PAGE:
A: In the next few months I have an EP coming on Resonance Rec then a single followed by an EP on the new label from Wildkats & Ashley wild “You Are We”. I have recently been asked by Groove Armada to remix on their album on Moda Black which is a huge honour! Other than that i have remixes on Simma Black, Colour In Music and Love Not Money and ALOT of original material that i have been working on this year that I am currently sending out to labels.

M: Release wise, I’ve got stuff coming in the next couple of months on Resonance, Simma Black, Dialtone, Kumasi, Audiowhore, King Street Sounds and Lee Websters’ I Used To Sleep At Night off the top of my head and I’m piecing an album together slowly but I’m getting there!

W: Thanks boys!

Stream ‘The Ride’ below.

CTC. x



Never have we seen a remix packet for one track quite as vast as SOULCLAP‘s ‘Misty’.

The original cut, which features the instantly recognisable tones of famed house music vocalist Robert Owens, was born over four years ago, out of Soul Clap’s home studio in Brooklyn, New York.

Since ‘Misty’ was first written, the track has received not one, but a whopping seven reworks including four from another legend of electronica, Louie Vega. Despite the plethora of re-edits on the EP, the original cut remains the star, although the rough and tough aesthetic of the ‘Vega Roots Edit’ is also excellent.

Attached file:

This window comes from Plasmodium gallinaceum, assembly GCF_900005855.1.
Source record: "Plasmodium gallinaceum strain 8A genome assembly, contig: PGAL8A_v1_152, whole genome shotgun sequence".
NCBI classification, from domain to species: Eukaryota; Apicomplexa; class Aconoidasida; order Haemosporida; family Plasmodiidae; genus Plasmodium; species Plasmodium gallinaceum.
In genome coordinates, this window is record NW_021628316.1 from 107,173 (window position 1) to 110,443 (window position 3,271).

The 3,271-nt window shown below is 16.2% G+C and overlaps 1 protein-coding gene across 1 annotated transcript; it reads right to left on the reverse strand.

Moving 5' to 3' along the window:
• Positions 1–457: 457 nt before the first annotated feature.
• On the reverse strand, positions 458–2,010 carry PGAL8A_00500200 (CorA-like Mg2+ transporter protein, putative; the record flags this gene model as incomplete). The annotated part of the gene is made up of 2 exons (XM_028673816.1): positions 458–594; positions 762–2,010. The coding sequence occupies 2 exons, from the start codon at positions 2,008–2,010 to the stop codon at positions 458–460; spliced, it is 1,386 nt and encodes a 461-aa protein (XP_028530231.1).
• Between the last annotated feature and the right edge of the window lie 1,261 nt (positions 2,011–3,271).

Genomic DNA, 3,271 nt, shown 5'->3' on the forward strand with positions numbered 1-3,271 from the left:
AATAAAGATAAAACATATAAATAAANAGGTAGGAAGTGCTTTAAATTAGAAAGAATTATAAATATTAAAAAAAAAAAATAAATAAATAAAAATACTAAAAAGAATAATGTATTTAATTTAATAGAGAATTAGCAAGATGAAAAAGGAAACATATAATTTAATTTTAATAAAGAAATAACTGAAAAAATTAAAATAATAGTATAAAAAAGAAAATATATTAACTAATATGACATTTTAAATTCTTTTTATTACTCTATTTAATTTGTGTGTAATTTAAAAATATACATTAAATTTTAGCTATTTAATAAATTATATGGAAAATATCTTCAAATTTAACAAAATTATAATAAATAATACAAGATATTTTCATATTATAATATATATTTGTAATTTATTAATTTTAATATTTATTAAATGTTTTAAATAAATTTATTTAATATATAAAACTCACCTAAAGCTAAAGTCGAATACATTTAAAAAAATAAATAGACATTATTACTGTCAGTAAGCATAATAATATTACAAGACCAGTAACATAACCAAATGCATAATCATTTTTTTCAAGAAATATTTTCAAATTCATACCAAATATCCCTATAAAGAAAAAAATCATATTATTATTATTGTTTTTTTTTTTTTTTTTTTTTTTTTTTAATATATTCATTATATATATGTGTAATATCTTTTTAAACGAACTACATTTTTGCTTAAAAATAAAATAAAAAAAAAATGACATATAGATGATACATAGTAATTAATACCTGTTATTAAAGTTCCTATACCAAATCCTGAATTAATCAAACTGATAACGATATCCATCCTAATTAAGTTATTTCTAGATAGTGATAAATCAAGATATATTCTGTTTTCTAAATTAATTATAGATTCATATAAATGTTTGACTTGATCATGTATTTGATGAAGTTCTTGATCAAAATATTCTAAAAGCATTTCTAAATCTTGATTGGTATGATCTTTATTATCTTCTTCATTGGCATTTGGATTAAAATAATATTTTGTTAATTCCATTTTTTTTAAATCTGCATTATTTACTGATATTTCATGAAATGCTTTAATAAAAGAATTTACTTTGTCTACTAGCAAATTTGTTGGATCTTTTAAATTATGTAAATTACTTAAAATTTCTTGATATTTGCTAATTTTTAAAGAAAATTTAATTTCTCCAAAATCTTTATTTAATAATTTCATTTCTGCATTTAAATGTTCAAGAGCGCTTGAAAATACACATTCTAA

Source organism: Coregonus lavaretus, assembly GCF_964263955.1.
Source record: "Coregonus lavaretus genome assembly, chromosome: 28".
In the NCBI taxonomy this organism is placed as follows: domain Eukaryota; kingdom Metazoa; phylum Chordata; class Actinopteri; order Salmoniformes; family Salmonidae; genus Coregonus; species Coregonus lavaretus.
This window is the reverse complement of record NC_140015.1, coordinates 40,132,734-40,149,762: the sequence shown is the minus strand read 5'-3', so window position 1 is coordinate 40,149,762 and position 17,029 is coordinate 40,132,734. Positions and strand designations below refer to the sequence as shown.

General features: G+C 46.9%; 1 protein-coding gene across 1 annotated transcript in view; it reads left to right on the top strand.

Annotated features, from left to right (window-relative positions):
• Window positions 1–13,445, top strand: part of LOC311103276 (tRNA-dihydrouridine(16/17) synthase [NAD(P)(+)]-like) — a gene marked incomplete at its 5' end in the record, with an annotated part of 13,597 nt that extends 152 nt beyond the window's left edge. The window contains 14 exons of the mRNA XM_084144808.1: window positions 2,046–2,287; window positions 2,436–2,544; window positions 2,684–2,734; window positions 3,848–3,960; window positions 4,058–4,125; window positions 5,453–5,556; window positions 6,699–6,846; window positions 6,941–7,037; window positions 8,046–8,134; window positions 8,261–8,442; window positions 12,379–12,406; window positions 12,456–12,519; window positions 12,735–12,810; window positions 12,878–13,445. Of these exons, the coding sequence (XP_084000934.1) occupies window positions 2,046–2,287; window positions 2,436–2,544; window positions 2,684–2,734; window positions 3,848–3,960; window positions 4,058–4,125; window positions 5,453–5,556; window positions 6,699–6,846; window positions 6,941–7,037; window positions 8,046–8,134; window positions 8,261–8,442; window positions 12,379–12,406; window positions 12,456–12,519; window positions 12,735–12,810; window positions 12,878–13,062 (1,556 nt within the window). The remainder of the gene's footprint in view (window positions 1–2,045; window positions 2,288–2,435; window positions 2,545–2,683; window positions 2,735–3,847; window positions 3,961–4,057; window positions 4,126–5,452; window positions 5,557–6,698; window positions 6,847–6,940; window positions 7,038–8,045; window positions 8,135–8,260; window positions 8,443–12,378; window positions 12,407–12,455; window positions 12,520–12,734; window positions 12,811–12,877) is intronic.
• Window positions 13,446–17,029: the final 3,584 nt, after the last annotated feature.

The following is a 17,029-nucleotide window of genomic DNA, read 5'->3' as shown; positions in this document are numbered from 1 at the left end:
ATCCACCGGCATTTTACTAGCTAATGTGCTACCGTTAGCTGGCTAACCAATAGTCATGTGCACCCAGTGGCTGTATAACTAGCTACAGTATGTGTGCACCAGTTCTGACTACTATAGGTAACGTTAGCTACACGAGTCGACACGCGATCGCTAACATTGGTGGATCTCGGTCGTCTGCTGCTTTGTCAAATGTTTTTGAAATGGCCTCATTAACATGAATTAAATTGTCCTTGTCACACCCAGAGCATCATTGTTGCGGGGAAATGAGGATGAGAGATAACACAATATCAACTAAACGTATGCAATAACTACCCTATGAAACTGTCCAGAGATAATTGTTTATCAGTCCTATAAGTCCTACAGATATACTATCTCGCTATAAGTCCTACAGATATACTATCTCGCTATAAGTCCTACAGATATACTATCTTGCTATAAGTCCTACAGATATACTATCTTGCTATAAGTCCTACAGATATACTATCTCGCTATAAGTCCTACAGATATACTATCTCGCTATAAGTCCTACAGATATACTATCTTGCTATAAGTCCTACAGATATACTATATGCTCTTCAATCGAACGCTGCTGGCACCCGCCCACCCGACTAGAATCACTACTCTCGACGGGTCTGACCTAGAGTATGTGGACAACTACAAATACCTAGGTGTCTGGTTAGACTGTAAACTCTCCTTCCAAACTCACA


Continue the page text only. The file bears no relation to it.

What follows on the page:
Eli and Charles continue to do what they do best with this release; beautifully produced house music with a whole lotta’ soul. A surefire classic.

‘Misty’ is out on Monday October 6 on Soul Clap Records.

CTC. x


Melancholic house music isn’t something we post a lot of. London-based producer RUCKS specialised in just that however; a master of haunting, escapist house that can leave a listener blissfully engrossed from start to finish.

The producer’s latest track ‘Hard 2 Find’ has dropped as part of a free download series from newly-established underground imprint, SOSURE MUSIC and follows in the deeply grooving footsteps of the label’s debut EP ‘The Tunnel’ by Hollis Parker.

Tipped to release his sophomore LP later this year, Rucks has made a video bio (watch it here) about his production journey thus far, that features his forthcoming single ‘Find Somebody’. It’s melodic, intriguing and all sorts of wonderful, and a quick, welcome departure from the party-starting fist pumpers we usually post!

‘Find Someone’ is out on SoSure Music on November 10 with remixes from City Soul Project and Eric Kupper.

CTC. x


Oh yes, A Week With is back! After taking a break from our popular interview format for a few months, CTC has relaunched our “DJ’s in their downtime” themed series for the month of September. If you’re new, A Week With explores what CTC”s favourite artists listen to during the week; a window in to what they play when they’re away from the decks!